So I came across the following sentence:

Use the staircase without a lift or an escalator to save energy.

Even though the description suggested that there is nothing wrong with it, I felt a bit uneasy about using the word "without" here, as I thought that it would be more natural if it used "instead of".

I did some research, and I got the following definition for "without".

with the absence, omission, or avoidance of; not with; with no or none of; lacking:

I was a bit confused because when I consider the meaning "avoidance", it seemed to make sense.
As I'm not particularly fluent at English, I thought that I should ask.

So I am curious if it's alright to use "without" in place of "instead of" and if not, why.
Thank you.

  • I think, no. Reasons, not sure. – NVZ Sep 22 '17 at 10:10
  • 'Use the staircase without a lift or an escalator to save energy.' is unacceptable. 'Instead of', 'rather than' or ', and not a lift or an escalator, to save energy.' are needed. Where did you find this sentence? – Edwin Ashworth Sep 22 '17 at 10:39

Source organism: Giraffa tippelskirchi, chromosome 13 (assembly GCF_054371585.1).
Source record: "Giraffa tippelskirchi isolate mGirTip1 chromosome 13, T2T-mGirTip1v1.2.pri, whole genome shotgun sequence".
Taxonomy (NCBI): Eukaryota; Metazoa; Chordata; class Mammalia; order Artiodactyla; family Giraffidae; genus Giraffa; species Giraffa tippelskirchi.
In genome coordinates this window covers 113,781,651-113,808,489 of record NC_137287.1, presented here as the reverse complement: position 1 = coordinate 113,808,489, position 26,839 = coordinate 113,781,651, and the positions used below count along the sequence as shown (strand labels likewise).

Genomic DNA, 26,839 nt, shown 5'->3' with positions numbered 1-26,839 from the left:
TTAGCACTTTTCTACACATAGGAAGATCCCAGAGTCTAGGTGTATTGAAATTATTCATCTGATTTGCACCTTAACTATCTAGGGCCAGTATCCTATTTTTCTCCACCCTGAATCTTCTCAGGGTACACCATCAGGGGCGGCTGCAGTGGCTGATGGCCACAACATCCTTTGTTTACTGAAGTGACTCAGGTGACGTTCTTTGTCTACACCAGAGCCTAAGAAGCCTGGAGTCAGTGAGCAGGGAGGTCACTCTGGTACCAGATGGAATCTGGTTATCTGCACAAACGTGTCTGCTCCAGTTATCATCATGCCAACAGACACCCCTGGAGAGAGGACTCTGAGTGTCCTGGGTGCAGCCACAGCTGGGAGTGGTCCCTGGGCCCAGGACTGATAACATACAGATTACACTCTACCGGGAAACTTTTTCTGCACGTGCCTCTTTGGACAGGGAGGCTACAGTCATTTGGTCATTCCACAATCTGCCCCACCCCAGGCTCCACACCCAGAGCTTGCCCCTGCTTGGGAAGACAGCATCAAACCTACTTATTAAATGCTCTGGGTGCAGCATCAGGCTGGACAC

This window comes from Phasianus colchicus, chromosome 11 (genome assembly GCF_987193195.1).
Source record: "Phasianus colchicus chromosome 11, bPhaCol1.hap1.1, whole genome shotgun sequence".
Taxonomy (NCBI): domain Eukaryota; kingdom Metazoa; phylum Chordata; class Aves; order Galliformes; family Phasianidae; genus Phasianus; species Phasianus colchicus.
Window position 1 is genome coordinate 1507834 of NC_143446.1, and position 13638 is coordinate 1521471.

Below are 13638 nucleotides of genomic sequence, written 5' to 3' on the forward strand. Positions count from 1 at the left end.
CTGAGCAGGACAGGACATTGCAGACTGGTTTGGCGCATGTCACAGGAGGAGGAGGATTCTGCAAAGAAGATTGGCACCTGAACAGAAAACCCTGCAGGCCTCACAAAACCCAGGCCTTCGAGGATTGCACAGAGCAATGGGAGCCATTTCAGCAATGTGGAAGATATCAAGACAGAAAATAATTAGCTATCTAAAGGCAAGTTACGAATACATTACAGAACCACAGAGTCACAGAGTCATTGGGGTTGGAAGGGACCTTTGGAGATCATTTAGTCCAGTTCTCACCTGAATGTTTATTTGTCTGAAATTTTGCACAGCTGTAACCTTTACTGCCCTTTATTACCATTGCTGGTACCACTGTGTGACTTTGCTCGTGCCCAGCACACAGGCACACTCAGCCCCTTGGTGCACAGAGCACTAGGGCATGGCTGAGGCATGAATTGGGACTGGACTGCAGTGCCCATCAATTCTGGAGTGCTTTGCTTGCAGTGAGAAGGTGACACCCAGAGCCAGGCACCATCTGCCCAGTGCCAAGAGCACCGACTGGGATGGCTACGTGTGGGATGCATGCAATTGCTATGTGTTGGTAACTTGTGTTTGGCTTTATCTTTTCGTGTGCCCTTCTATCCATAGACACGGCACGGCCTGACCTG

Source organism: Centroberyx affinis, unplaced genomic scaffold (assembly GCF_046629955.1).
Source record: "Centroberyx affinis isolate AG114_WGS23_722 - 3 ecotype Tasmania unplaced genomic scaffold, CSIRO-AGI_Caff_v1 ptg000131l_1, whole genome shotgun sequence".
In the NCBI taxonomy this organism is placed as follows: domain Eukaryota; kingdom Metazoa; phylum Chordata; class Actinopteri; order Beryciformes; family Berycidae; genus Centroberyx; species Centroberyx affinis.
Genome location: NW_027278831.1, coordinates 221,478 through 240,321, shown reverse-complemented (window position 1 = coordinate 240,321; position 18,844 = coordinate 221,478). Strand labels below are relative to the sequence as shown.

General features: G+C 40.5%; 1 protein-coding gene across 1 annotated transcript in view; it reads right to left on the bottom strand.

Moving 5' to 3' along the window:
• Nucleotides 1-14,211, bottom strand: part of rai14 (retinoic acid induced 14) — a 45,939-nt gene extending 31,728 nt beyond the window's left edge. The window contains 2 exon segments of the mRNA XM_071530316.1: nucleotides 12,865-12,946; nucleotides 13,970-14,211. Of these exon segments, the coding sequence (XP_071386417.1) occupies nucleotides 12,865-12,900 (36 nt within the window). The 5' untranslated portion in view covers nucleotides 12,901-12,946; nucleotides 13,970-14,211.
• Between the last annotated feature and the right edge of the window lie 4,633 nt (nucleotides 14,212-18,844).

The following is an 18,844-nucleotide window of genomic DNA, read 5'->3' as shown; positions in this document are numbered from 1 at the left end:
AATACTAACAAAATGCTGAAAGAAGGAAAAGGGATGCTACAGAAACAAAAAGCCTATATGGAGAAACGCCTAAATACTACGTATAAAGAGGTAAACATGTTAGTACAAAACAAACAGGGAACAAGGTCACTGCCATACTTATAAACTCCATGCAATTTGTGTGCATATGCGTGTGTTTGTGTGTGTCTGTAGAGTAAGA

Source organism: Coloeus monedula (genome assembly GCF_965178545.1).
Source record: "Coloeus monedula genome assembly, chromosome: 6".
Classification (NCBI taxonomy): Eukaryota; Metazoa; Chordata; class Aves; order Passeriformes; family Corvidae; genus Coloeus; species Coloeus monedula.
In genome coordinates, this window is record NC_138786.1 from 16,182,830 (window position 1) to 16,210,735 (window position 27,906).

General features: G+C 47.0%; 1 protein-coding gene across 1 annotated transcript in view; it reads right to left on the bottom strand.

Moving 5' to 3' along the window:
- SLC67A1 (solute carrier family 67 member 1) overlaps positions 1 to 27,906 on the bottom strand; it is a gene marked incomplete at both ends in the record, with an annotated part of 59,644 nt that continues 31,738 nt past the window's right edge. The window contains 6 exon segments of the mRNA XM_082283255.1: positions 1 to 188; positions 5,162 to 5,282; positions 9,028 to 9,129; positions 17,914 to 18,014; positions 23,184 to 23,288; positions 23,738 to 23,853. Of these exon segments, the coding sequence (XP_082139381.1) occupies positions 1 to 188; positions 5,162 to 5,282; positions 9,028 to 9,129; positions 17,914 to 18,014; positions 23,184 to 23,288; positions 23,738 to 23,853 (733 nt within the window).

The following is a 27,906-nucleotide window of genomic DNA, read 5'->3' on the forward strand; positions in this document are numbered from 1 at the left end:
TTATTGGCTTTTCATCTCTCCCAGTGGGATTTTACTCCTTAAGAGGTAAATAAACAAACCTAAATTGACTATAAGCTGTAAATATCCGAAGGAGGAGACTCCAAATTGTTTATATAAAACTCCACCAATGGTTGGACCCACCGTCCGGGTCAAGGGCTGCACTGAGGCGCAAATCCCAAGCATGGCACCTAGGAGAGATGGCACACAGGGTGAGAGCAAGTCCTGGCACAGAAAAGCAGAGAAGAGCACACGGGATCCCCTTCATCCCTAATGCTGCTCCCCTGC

• It was one of the questions on an online test website(?) and the question was to choose all the appropriate words to fill in the blank(which is where the word "without" is.). I only chose "instead of", but the answer was "instead of" and "without". @EdwinAshworth – Kiwi Lee Sep 22 '17 at 10:55
  • So much for some of these learn 'English' websites. – Edwin Ashworth Sep 22 '17 at 11:01
  • Yep. I'm guessing that the test publishers didn't do enough research. Quite concerned of the people who thought it's correct because of them. @EdwinAshworth – Kiwi Lee Sep 22 '17 at 11:05

Partial answer:

For the sentence you've provided, I'd say, no. Using without in place of instead of does not present the same idea. So just use instead of and avoid any confusion.

Suppose a similar sentence is:

  1. Order a coffee instead of tea.

Your two options are tea and coffee. In this sentence, you're preferring one over the other.

  1. Order a coffee without tea.

It does not convey the same idea as sentence 1.

  1. Order a coffee without sugar.

This makes sense, but is conveying a different idea.

  • So-if I understood correctly-the sentence I wrote will still have a similar concept of advising to use the staircase, but it would not be the exact same? – Kiwi Lee Sep 22 '17 at 10:32
  • @KiwiLee just use instead of and avoid any confusion. – NVZ Sep 22 '17 at 10:36

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